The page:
Our empirical findings regarding the uninsured have important policy implications by highlighting the important role that emergency HRSA COVID-19 testing and treatment funding has played during the public health emergency in providing access to care. More research is needed to disentangle the effects that racial characteristics have on short- and long-term utilization and medical expenditures by specialty and examine which groups may be subject to inequities in access to care. 

Availability of data and materials

The datasets generated and/or analyzed during the current study are not publicly available due to the nature of claims data but are available from the COVID-19 Research Database for free upon approval [].


  1. Excess mortality definition by the CDC:



Coronavirus Disease 2019


Standard Deviation


Confidence Interval


Body Mass Index


Health Resources and Services Administration


United States


Evaluation and Management


Current Procedural Terminology




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The data, technology, and services used in the generation of these research findings were generously supplied pro bono by the COVID-19 Research Database partners, who are acknowledged at We thank Dr. Mark Cullen for leading the development and availability to the scientific community of the COVID-19 Research Database. We are also grateful to Aleah Peffer and Claire Clavero for their analytical support with respect to database management, data processing, and use of COVID-19 Research Database.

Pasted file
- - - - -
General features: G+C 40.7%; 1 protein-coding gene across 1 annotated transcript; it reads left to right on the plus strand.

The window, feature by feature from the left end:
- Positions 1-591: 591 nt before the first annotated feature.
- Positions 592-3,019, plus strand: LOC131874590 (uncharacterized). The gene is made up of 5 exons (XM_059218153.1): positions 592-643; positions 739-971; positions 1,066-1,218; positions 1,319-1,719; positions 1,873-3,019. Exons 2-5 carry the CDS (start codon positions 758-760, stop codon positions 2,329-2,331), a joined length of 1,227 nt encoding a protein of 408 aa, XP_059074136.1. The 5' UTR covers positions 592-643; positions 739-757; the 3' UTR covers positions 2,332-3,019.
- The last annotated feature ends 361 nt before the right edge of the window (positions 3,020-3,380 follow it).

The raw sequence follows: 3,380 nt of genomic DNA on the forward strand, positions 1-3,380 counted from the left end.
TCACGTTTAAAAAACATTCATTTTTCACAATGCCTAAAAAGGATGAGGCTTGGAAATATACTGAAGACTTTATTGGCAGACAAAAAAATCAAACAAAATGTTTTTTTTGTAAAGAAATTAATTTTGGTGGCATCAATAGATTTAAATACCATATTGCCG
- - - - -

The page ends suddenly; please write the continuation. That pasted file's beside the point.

This research was supported by internal funds provided by the University of Michigan-Dearborn. The funders had no role in study design, data collection and analysis, decision to publish, or preparation of the manuscript.

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Authors and Affiliations



AK and DS contributed to the design of the study. OF and DS contributed to the analysis of the data. AK, DS, and OF contributed to the interpretation of the data, drafting and critical revision of the manuscript. All authors read and approved the final manuscript.

Corresponding author

Correspondence to Owen Fleming.

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The University of Michigan Institutional Review Board deemed this study exempt from regulated use due to the use of secondary de-identified information (21-UFA00627, HUM00186569).

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Supplementary Information

Additional file 1. 

Mechanism and empirical model. Discussion of the study mechanism and the empirical model.

Additional file 2. 

Associations of healthcare utilization by CPT category with COVID-19 diagnosis. Linear regression output of estimated association between healthcare utilization and COVID-19 diagnosis.

Additional file 3. 

Associations of medical expenditures by CPT category with COVID-19 diagnosis. Linear regression output of estimated association between medical expenditures and COVID-19 diagnosis.

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Koumpias, A.M., Schwartzman, D. & Fleming, O. Long-haul COVID: healthcare utilization and medical expenditures 6 months post-diagnosis. BMC Health Serv Res 22, 1010 (2022).